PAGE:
Jim Mohr's SCO Companion


Copyright 1996-1998 by James Mohr. All rights reserved. Used by permission of the author.

Be sure to visit Jim's great Linux Tutorial web site at http://www.linux-tutorial.info/

5 Running An Internet Server

Setting up an Internet server is just the first step. Providing web pages or files to download via ftp may make for an interesting site, but you need to get people to keep coming back. There best way to do that is to make the site interesting as well as interactive. In this chapter, we are going to talk about some of the ways you can make a really interesting site.

One of the features of many sites that makes them interesting is the fact that they are interactive. The visitor inputs some information and gets back a response. This is handled by the Common Gateway Interface (CGI). Essentially, the only criteria for a CGI program is that it understands standard input and standard output. This means that CGI programs can be written in C or as a shell script. Although you have a copy of the SCO dev sys on the CD, writing them in C is not always the easiest thing to do. You could write them as a shell script, but you then lack some power. The solution is the perl scripting language. This has the almost all the power of C, but is a script language that makes development easy.

Perl — The Language of the Web

If you plan to do anything serious on the Web, then I suggest that you learn perl. In fact, if you plan to do anything serious on you machine, then learning perl is also good idea. The downside of all this is that perl is not part of the standard SCO distribution. However, it is available on the SCO Skunkware CD, or you can download it from the SCO FTP site at ftp.sco.com/Skunk2/CD-ROM/bin/perl.

Now, I am not saying that you shouldn't learn sed, awk and shell programming. Rather, I am saying that you should learn all four. Both sed and awk have been around for quite a while so they are deeply ingrained in the thinking of most system administrators. Although you could easily find a shell script on the system that didn't have elements of sed or awk in them, you would be very hard pressed to find scripts that had no shell programming in them. On the other hand, most of the scripts that process information from other programs use either sed or awk. Therefore it is likely that you will eventually come across one or the other.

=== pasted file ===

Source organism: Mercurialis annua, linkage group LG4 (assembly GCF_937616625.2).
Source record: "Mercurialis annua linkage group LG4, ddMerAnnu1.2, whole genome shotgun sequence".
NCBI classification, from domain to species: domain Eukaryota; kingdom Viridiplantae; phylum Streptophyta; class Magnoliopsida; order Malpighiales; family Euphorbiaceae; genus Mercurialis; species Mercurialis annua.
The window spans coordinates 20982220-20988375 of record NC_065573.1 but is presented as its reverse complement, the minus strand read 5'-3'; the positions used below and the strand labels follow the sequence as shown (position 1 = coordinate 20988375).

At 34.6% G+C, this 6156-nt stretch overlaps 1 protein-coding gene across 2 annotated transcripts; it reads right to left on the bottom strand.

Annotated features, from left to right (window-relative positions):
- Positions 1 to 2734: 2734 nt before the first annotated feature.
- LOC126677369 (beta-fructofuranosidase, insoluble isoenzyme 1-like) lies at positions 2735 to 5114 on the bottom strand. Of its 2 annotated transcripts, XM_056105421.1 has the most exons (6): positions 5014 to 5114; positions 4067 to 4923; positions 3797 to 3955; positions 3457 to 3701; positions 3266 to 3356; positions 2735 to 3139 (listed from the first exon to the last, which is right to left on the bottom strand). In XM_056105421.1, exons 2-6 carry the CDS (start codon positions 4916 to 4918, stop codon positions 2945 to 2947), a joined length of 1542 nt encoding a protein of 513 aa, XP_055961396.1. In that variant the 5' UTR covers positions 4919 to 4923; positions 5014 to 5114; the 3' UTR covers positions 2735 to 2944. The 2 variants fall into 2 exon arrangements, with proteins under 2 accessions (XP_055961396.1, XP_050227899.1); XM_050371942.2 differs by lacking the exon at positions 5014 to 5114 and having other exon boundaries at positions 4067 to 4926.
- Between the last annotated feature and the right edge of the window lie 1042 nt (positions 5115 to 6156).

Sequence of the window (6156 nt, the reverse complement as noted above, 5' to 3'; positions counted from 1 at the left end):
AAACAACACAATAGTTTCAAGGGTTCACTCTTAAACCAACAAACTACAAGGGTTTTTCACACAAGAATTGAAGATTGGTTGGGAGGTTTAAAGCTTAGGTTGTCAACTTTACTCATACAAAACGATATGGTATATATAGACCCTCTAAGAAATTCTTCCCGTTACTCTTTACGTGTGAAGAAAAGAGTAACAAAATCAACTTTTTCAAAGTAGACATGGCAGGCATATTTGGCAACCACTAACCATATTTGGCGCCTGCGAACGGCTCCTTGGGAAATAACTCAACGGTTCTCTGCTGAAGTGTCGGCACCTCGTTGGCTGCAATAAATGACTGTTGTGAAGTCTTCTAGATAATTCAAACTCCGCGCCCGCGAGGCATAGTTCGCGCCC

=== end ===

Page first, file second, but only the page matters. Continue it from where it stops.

Perl is another matter all together. None of the standard scripts have perl in them. This does not say anything about the relative value of perl, but rather the relative availability of it. Since it can be expected that awk and sed are available, it makes sense that they are commonly used. Perl may not be on your machine and by including it in a system shell script you might run into trouble.

In this section we are going to talk about the basics of perl. We'll go through the mechanics of creating perl scripts and the syntax of the perl language. There are many good books on perl, so I would direct you to them to get into the nitty-gritty. Here we are just going to cover the basics. Later on, we'll address some of the issues involved with making perl scripts to use on your web site.

I was once asked why one should program in perl instead of C when developing Web pages. Since you have a copy of the SCO development system on the CD, you don’t need to go out and buy it before you start programming. First of all, perl is an interpreted language. That is, you do not need to compile it or link in different libraries to make it go. This (in my mind) shortens the development time as you do not need to wait for the program to compile.

Another aspect is that there are many things built into perl that make programming for the Web easier. The name perl stands for Practical Extraction and Reporting Language. The are several constructs and functions in perl that make it ideal for CGI programming.

I also think it is easier to learn and to code. Whereas you would need several lines of code in C, you can accomplish the same thing in perl with just a single line. Finally, perl code is essentially the same on every system. Unless you make extensive use of the system commands and programs, there is usually no porting work required.

In most programming texts that I remember using, there was always an introduction that covered the "basics" to make sure we were all starting at the same point. Although I wish I had the space to do that with perl, on the other hand I don't think it is necessary. We have already discussed most of the issues that will come in to play, and those that we haven't talked about yet, we'll get to.

I am going to make assumptions as to what level of programming background you have. If you read and understood the sections on sed, awk and the shell, then you should be ready for what comes next. In this chapter, I am going to jump right in.